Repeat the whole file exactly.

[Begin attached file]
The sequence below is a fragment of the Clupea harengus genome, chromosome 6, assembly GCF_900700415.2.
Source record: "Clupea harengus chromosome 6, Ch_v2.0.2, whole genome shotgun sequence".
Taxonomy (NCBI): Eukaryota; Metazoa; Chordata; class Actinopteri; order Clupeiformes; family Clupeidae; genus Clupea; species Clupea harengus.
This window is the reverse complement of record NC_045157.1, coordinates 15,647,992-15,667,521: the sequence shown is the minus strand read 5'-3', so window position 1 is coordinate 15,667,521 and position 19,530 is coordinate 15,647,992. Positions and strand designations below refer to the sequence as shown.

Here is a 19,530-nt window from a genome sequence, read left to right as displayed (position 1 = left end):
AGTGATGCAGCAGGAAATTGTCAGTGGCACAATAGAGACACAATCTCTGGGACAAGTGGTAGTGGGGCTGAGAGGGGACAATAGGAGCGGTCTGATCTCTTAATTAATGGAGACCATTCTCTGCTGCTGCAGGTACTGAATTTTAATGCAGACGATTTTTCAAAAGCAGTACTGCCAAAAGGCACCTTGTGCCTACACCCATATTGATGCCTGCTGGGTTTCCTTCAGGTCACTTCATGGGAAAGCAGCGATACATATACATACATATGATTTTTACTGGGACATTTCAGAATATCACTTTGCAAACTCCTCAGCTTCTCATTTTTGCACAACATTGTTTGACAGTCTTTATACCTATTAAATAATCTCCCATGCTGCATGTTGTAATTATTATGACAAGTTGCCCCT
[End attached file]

The sequence below is a fragment of the Clupea harengus genome, chromosome 6, assembly GCF_900700415.2.
Source record: "Clupea harengus chromosome 6, Ch_v2.0.2, whole genome shotgun sequence".
Taxonomy (NCBI): Eukaryota; Metazoa; Chordata; class Actinopteri; order Clupeiformes; family Clupeidae; genus Clupea; species Clupea harengus.
This window is the reverse complement of record NC_045157.1, coordinates 15,647,992-15,667,521: the sequence shown is the minus strand read 5'-3', so window position 1 is coordinate 15,667,521 and position 19,530 is coordinate 15,647,992. Positions and strand designations below refer to the sequence as shown.

Here is a 19,530-nt window from a genome sequence, read left to right as displayed (position 1 = left end):
AGTGATGCAGCAGGAAATTGTCAGTGGCACAATAGAGACACAATCTCTGGGACAAGTGGTAGTGGGGCTGAGAGGGGACAATAGGAGCGGTCTGATCTCTTAATTAATGGAGACCATTCTCTGCTGCTGCAGGTACTGAATTTTAATGCAGACGATTTTTCAAAAGCAGTACTGCCAAAAGGCACCTTGTGCCTACACCCATATTGATGCCTGCTGGGTTTCCTTCAGGTCACTTCATGGGAAAGCAGCGATACATATACATACATATGATTTTTACTGGGACATTTCAGAATATCACTTTGCAAACTCCTCAGCTTCTCATTTTTGCACAACATTGTTTGACAGTCTTTATACCTATTAAATAATCTCCCATGCTGCATGTTGTAATTATTATGACAAGTTGCCCCT